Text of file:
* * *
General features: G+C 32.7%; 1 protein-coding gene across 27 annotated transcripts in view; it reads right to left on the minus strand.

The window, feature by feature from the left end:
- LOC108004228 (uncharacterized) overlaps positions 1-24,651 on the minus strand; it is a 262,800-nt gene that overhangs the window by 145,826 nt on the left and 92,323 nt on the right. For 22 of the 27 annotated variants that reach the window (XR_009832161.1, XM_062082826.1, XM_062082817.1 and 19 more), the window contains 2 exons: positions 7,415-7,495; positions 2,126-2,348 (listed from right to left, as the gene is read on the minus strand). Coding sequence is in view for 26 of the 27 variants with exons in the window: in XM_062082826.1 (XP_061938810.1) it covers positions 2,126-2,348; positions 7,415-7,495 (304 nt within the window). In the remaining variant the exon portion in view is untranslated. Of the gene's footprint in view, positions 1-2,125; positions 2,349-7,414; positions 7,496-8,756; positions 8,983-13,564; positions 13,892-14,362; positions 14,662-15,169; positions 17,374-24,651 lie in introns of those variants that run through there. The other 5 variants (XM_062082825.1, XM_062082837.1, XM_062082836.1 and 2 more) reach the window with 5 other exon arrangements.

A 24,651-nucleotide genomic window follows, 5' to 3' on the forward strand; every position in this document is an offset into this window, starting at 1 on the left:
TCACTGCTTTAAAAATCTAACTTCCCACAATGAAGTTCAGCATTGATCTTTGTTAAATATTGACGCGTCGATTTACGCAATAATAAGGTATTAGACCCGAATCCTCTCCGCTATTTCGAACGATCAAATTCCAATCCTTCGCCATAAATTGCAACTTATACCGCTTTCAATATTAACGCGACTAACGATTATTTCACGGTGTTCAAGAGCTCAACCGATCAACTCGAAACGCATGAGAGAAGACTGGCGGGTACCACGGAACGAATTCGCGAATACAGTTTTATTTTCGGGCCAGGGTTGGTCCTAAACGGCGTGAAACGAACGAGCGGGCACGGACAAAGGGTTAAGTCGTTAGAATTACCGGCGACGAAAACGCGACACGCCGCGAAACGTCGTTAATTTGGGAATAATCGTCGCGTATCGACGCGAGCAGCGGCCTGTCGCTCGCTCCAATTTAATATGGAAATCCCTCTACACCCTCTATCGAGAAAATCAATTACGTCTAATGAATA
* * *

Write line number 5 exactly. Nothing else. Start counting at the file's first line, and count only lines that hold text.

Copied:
TCACTGCTTTAAAAATCTAACTTCCCACAATGAAGTTCAGCATTGATCTTTGTTAAATATTGACGCGTCGATTTACGCAATAATAAGGTATTAGACCCGAATCCTCTCCGCTATTTCGAACGATCAAATTCCAATCCTTCGCCATAAATTGCAACTTATACCGCTTTCAATATTAACGCGACTAACGATTATTTCACGGTGTTCAAGAGCTCAACCGATCAACTCGAAACGCATGAGAGAAGACTGGCGGGTACCACGGAACGAATTCGCGAATACAGTTTTATTTTCGGGCCAGGGTTGGTCCTAAACGGCGTGAAACGAACGAGCGGGCACGGACAAAGGGTTAAGTCGTTAGAATTACCGGCGACGAAAACGCGACACGCCGCGAAACGTCGTTAATTTGGGAATAATCGTCGCGTATCGACGCGAGCAGCGGCCTGTCGCTCGCTCCAATTTAATATGGAAATCCCTCTACACCCTCTATCGAGAAAATCAATTACGTCTAATGAATA